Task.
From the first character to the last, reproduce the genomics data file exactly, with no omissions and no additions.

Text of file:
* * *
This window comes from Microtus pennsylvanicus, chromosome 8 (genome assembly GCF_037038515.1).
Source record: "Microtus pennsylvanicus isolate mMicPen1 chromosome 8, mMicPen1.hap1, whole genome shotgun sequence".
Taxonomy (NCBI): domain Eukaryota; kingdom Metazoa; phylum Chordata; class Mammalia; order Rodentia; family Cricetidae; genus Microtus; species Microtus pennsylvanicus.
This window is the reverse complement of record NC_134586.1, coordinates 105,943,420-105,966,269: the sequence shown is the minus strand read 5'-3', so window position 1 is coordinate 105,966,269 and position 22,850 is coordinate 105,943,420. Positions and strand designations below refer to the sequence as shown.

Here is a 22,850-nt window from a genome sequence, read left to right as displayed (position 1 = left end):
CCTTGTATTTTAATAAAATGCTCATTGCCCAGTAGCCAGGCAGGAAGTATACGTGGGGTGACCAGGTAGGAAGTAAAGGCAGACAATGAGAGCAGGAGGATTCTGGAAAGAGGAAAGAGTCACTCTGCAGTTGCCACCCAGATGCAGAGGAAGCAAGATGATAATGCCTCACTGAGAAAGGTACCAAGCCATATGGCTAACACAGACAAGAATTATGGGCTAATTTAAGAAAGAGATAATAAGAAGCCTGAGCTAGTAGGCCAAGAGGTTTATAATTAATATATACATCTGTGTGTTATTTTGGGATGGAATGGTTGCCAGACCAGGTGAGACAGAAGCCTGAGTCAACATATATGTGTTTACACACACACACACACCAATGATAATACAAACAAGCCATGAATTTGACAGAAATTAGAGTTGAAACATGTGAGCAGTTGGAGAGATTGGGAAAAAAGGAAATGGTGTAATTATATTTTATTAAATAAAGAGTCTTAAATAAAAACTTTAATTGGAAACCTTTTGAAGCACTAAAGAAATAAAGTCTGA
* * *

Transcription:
This window comes from Microtus pennsylvanicus, chromosome 8 (genome assembly GCF_037038515.1).
Source record: "Microtus pennsylvanicus isolate mMicPen1 chromosome 8, mMicPen1.hap1, whole genome shotgun sequence".
Taxonomy (NCBI): domain Eukaryota; kingdom Metazoa; phylum Chordata; class Mammalia; order Rodentia; family Cricetidae; genus Microtus; species Microtus pennsylvanicus.
This window is the reverse complement of record NC_134586.1, coordinates 105,943,420-105,966,269: the sequence shown is the minus strand read 5'-3', so window position 1 is coordinate 105,966,269 and position 22,850 is coordinate 105,943,420. Positions and strand designations below refer to the sequence as shown.

Here is a 22,850-nt window from a genome sequence, read left to right as displayed (position 1 = left end):
CCTTGTATTTTAATAAAATGCTCATTGCCCAGTAGCCAGGCAGGAAGTATACGTGGGGTGACCAGGTAGGAAGTAAAGGCAGACAATGAGAGCAGGAGGATTCTGGAAAGAGGAAAGAGTCACTCTGCAGTTGCCACCCAGATGCAGAGGAAGCAAGATGATAATGCCTCACTGAGAAAGGTACCAAGCCATATGGCTAACACAGACAAGAATTATGGGCTAATTTAAGAAAGAGATAATAAGAAGCCTGAGCTAGTAGGCCAAGAGGTTTATAATTAATATATACATCTGTGTGTTATTTTGGGATGGAATGGTTGCCAGACCAGGTGAGACAGAAGCCTGAGTCAACATATATGTGTTTACACACACACACACACCAATGATAATACAAACAAGCCATGAATTTGACAGAAATTAGAGTTGAAACATGTGAGCAGTTGGAGAGATTGGGAAAAAAGGAAATGGTGTAATTATATTTTATTAAATAAAGAGTCTTAAATAAAAACTTTAATTGGAAACCTTTTGAAGCACTAAAGAAATAAAGTCTGA